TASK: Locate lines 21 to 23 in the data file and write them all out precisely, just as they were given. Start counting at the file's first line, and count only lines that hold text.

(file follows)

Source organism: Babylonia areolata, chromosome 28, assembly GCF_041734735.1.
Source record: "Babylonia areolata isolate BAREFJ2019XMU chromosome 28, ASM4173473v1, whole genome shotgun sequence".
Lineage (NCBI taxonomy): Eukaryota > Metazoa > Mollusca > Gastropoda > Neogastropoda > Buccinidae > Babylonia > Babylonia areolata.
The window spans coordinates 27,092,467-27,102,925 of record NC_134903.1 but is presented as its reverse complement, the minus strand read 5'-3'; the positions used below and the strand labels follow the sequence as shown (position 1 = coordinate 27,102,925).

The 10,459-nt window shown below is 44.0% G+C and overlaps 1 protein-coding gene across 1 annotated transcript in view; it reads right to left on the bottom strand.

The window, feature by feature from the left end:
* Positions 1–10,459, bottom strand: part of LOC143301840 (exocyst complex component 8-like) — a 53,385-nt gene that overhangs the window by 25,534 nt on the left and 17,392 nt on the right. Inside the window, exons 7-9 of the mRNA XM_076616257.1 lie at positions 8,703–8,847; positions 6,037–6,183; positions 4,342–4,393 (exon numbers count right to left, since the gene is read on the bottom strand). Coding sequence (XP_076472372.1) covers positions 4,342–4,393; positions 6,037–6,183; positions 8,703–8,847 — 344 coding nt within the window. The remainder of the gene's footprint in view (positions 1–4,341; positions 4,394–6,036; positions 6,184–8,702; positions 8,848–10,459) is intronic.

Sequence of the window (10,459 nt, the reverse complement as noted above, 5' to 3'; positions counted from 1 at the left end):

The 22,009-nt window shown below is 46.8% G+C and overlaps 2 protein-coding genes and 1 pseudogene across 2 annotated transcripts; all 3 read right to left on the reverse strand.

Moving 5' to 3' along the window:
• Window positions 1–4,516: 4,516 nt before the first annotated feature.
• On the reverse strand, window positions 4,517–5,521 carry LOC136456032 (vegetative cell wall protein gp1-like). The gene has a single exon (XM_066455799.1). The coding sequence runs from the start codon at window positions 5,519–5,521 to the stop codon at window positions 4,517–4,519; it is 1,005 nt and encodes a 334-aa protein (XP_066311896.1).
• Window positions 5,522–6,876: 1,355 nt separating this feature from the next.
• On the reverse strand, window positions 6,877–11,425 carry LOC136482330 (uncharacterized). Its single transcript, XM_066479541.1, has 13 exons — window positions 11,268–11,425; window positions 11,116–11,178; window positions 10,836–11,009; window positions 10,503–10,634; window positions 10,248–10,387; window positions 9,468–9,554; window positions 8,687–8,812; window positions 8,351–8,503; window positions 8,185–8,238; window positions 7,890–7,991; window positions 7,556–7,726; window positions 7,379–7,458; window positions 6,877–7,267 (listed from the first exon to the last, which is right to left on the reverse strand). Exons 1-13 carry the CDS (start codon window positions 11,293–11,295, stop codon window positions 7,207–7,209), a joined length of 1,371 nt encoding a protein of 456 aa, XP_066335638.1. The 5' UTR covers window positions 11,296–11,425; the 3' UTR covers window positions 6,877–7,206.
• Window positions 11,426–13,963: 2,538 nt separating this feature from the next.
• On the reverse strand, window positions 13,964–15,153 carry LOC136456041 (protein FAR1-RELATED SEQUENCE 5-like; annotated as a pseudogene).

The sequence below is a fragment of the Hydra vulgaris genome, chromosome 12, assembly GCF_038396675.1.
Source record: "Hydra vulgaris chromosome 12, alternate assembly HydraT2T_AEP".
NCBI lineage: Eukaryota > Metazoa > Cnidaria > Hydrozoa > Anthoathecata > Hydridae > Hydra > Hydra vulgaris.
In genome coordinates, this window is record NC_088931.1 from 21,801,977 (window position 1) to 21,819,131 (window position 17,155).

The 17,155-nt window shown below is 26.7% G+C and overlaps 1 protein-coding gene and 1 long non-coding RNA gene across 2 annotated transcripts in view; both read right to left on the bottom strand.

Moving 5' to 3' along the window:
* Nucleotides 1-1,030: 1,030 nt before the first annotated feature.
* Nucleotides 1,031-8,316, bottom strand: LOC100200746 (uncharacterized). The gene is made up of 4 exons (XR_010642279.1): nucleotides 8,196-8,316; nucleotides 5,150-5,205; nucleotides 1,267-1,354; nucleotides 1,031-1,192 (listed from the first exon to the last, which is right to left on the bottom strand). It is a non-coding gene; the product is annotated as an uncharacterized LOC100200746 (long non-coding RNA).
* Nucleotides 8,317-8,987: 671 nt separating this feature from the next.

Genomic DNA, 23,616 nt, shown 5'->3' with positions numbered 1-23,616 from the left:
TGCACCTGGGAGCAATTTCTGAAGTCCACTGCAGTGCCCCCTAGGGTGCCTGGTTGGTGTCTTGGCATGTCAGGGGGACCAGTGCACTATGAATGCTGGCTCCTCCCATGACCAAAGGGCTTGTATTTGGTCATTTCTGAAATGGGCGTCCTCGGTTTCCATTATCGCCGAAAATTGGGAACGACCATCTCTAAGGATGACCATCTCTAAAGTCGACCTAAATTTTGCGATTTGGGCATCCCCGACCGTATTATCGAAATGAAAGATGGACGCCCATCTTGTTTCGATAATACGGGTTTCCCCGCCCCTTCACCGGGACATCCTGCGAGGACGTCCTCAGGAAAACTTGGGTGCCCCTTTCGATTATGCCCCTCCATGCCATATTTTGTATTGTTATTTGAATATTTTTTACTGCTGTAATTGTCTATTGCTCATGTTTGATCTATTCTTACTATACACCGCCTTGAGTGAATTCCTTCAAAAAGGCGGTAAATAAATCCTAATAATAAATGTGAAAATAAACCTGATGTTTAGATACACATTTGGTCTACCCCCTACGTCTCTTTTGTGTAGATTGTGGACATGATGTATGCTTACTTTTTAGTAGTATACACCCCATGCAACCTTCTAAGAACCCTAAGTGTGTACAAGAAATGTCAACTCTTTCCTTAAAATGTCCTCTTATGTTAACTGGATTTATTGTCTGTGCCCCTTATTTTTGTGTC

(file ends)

The 17,155-nt window shown below is 26.7% G+C and overlaps 1 protein-coding gene and 1 long non-coding RNA gene across 2 annotated transcripts in view; both read right to left on the bottom strand.

Moving 5' to 3' along the window:
* Nucleotides 1-1,030: 1,030 nt before the first annotated feature.